Discussions on the first day of the sixth Pacific regional meeting on the elimination of violence against women and girls in Nadi today focussed on the availability of shelters and ethical standards that must be adhered to.
One of the major issues surrounding women’s refuges in the Pacific is that of confidentiality, according to Fiji Women’s Crisis Centre deputy coordinator Edwina Kotoisuva. She said institutions which deal with women survivors of violence need to put in place codes of ethics that comply with international standards of care that are rights based.
While it may be difficult to keep the actual location of a safe-house secret, Ms Kotoisuva said, those who work there must be trained never to reveal any sort of information that could put at risk the lives of those in the refuge.
“Women are most at risk of further violence when they decide to leave the violent situation,” says Ms Kotoisuva. “If we don’t have a clear understanding of the situation of women and violence against women, we will end up pushing women back into a situation of risk.”
But while a shelter is essential in the short to medium term to help women recover, women must eventually be able to live independently. Ms Kotoisuva said organisations running refuges should not view themselves as “saving” abused women; instead the process should be focussed on empowering women to rebuild their lives.
“We shouldn’t create dependence. It should be about self-determination and empowerment.”
FWCC coordinator Shamima Ali said while the centre has mulled the idea of setting up a refuge for women survivors of violence, they have not yet done so because of the uncertainty of where women and their children will go after their time in the safe-house has come to an end.
“What happens after that is the question and that’s one of the reasons FWCC has not yet set up a safehouse,” Ms Ali said.
Ofa Guttenbeil-Likiliki of the Women’s and Children’s Crisis Centre in Tonga shared the experience of running a safe-house in Tonga.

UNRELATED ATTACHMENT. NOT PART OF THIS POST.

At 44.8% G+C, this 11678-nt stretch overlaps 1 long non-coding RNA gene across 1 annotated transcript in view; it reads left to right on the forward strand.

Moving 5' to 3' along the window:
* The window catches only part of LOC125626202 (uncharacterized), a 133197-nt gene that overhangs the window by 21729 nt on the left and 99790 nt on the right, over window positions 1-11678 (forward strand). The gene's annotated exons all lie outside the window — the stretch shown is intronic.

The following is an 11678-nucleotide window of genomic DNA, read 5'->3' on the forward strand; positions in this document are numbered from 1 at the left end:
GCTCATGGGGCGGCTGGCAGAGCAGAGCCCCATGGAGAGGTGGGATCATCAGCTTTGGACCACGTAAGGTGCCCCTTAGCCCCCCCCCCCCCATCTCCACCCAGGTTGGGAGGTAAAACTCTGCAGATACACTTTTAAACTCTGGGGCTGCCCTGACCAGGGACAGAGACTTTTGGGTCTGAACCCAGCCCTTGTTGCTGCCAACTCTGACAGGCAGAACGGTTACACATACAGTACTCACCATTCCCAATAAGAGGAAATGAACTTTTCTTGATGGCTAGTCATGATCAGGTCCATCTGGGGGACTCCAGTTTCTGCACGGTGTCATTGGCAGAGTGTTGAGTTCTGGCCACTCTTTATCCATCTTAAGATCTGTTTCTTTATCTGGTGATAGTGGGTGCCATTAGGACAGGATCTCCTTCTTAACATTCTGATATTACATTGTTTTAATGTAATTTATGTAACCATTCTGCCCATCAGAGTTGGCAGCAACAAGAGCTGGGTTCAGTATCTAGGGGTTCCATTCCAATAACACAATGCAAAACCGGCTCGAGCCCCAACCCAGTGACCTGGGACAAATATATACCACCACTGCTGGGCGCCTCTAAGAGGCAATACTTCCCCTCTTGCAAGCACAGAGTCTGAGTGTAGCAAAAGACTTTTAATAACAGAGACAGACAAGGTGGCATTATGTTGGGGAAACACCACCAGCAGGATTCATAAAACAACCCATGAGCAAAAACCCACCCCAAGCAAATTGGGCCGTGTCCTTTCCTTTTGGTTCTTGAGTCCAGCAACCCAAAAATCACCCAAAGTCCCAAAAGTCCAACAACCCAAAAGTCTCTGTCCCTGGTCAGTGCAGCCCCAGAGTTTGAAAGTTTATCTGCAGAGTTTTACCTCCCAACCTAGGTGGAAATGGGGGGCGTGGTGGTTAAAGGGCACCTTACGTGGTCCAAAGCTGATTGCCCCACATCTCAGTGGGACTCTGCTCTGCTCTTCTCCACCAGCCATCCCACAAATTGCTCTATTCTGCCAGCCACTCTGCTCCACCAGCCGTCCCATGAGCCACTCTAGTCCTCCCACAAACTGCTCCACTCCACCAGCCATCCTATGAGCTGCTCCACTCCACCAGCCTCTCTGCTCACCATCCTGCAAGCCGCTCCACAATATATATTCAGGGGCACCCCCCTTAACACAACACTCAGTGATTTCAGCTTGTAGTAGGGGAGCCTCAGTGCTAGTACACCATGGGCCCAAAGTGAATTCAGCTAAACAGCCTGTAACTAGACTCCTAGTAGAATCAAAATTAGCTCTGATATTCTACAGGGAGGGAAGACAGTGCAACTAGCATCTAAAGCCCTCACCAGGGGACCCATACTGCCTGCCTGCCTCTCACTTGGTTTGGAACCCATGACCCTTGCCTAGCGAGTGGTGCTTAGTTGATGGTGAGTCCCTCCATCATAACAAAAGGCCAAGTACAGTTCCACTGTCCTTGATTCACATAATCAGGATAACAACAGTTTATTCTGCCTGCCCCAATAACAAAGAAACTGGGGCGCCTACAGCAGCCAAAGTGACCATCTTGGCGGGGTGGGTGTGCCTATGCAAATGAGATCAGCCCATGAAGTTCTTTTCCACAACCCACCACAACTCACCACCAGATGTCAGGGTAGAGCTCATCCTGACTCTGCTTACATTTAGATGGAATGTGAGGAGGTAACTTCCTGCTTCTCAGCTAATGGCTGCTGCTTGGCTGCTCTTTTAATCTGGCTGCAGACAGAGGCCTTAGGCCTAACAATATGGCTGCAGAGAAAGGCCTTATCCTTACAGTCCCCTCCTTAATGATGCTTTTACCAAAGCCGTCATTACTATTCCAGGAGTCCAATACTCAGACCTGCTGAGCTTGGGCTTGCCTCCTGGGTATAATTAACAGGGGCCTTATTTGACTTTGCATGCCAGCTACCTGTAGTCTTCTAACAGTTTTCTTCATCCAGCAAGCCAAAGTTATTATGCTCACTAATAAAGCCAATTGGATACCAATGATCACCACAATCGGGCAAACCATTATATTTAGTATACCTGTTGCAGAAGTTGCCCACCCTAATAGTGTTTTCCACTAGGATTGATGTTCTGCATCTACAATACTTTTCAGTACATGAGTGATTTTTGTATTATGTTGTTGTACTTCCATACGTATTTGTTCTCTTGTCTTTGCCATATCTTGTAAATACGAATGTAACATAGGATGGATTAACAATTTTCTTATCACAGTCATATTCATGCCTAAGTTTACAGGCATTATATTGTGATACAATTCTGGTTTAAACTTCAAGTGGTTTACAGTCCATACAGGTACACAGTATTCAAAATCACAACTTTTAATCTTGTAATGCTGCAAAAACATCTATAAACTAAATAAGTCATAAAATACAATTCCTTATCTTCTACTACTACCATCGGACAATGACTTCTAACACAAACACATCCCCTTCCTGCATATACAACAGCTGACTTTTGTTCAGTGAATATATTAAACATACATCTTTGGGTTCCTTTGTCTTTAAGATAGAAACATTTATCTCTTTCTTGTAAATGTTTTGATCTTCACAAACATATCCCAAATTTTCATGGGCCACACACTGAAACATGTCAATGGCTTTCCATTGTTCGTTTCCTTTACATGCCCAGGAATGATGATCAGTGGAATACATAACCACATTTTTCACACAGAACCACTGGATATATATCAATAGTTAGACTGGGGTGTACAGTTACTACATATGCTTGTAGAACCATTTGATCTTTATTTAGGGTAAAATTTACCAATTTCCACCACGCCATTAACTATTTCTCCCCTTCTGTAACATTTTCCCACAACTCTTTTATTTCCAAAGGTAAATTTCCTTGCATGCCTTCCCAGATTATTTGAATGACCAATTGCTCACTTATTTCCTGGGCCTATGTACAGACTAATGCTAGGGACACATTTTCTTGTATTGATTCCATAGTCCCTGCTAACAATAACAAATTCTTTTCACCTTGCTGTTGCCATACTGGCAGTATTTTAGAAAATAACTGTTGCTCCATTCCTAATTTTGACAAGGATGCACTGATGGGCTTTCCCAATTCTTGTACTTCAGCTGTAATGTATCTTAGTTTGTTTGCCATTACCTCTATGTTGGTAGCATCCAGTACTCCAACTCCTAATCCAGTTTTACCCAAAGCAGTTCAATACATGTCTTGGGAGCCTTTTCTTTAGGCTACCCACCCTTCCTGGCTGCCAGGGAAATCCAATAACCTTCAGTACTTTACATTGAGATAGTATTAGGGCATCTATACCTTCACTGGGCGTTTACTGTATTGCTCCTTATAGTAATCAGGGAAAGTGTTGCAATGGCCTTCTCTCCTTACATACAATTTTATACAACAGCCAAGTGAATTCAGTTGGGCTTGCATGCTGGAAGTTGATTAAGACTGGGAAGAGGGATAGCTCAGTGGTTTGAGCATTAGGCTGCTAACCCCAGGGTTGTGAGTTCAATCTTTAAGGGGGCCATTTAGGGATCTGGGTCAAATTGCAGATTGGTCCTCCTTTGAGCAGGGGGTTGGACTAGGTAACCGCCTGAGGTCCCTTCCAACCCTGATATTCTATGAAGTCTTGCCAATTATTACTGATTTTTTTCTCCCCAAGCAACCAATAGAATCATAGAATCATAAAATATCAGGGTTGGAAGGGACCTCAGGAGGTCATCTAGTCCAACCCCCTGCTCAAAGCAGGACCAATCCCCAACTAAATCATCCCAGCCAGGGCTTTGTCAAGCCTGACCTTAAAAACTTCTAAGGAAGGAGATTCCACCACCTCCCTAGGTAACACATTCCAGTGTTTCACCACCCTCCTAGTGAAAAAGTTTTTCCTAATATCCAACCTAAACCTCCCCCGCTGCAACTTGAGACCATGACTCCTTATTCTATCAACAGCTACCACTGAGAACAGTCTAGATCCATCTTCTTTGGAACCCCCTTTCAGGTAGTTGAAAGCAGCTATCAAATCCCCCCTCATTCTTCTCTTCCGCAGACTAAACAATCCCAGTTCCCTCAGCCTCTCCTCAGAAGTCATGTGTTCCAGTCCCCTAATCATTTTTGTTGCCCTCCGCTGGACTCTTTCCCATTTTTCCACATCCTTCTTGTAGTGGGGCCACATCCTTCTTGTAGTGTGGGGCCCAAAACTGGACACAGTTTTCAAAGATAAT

Those who run a safe-house must have some idea of the issues involved to avoid further exposing women survivors and their children to risks. An example of bad practice, Ms Guttenbeil-Likiliki highlighted is a safehouse in Tonga which employed men in a place which was supposed to be a safe space for women and girls.
“The people employed there brought in their cultural and religious views to the safe-house and imposed it on the residents.
A good human rights background and understanding is important,” says Guttenbeil-Likiliki.
She described how existing traditional structures could be used to good effect. For example even if a dedicated safe-house does not exist, perhaps a chief who supports the elimination of violence against women could provide a safe space when required.
Organised by the Fiji Women’s Crisis Centre every four years, the regional meeting gathers people working in the area of the elimination of violence against women and girls to discuss work that has been done and what remains.
This year about 60 participants from across the Pacific are meeting at the Novotel hotel in Nadi for the five-day meeting.
FOR COMMENTS ON THE MEETING OR ON THE ISSUE OF VIOLENCE AGAINST WOMEN AND GIRLS
Please contact FWCC Coordinator Shamima Ali on 9992875